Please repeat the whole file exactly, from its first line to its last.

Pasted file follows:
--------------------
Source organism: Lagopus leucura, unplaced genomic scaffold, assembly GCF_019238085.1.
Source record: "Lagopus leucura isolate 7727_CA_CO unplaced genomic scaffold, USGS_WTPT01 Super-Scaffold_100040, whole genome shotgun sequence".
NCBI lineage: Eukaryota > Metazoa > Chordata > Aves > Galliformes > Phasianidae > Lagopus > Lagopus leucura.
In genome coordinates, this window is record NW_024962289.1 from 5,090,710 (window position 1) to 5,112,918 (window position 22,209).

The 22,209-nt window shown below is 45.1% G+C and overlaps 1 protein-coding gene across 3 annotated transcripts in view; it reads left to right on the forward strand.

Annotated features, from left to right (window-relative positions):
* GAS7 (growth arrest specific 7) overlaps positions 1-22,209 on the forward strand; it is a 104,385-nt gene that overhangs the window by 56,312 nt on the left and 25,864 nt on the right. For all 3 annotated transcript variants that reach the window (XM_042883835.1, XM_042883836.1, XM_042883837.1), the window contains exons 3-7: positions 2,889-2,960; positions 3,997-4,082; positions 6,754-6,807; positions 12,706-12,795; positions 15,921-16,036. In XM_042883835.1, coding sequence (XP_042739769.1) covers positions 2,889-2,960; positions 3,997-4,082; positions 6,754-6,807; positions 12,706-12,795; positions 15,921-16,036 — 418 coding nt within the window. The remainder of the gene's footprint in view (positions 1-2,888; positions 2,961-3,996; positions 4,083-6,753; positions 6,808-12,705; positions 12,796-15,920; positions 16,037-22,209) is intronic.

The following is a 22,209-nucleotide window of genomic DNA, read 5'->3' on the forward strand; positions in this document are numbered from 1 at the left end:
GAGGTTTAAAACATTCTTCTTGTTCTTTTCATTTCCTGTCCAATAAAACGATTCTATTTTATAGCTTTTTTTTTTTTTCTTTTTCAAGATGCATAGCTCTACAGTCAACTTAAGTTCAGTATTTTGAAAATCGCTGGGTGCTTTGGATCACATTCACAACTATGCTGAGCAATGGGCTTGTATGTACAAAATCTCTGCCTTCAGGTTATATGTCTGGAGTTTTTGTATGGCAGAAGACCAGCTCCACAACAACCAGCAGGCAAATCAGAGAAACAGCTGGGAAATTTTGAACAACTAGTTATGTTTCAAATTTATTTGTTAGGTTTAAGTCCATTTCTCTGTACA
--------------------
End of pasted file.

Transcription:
Source organism: Lagopus leucura, unplaced genomic scaffold, assembly GCF_019238085.1.
Source record: "Lagopus leucura isolate 7727_CA_CO unplaced genomic scaffold, USGS_WTPT01 Super-Scaffold_100040, whole genome shotgun sequence".
NCBI lineage: Eukaryota > Metazoa > Chordata > Aves > Galliformes > Phasianidae > Lagopus > Lagopus leucura.
In genome coordinates, this window is record NW_024962289.1 from 5,090,710 (window position 1) to 5,112,918 (window position 22,209).

The 22,209-nt window shown below is 45.1% G+C and overlaps 1 protein-coding gene across 3 annotated transcripts in view; it reads left to right on the forward strand.

Annotated features, from left to right (window-relative positions):
* GAS7 (growth arrest specific 7) overlaps positions 1-22,209 on the forward strand; it is a 104,385-nt gene that overhangs the window by 56,312 nt on the left and 25,864 nt on the right. For all 3 annotated transcript variants that reach the window (XM_042883835.1, XM_042883836.1, XM_042883837.1), the window contains exons 3-7: positions 2,889-2,960; positions 3,997-4,082; positions 6,754-6,807; positions 12,706-12,795; positions 15,921-16,036. In XM_042883835.1, coding sequence (XP_042739769.1) covers positions 2,889-2,960; positions 3,997-4,082; positions 6,754-6,807; positions 12,706-12,795; positions 15,921-16,036 — 418 coding nt within the window. The remainder of the gene's footprint in view (positions 1-2,888; positions 2,961-3,996; positions 4,083-6,753; positions 6,808-12,705; positions 12,796-15,920; positions 16,037-22,209) is intronic.

The following is a 22,209-nucleotide window of genomic DNA, read 5'->3' on the forward strand; positions in this document are numbered from 1 at the left end:
GAGGTTTAAAACATTCTTCTTGTTCTTTTCATTTCCTGTCCAATAAAACGATTCTATTTTATAGCTTTTTTTTTTTTTCTTTTTCAAGATGCATAGCTCTACAGTCAACTTAAGTTCAGTATTTTGAAAATCGCTGGGTGCTTTGGATCACATTCACAACTATGCTGAGCAATGGGCTTGTATGTACAAAATCTCTGCCTTCAGGTTATATGTCTGGAGTTTTTGTATGGCAGAAGACCAGCTCCACAACAACCAGCAGGCAAATCAGAGAAACAGCTGGGAAATTTTGAACAACTAGTTATGTTTCAAATTTATTTGTTAGGTTTAAGTCCATTTCTCTGTACA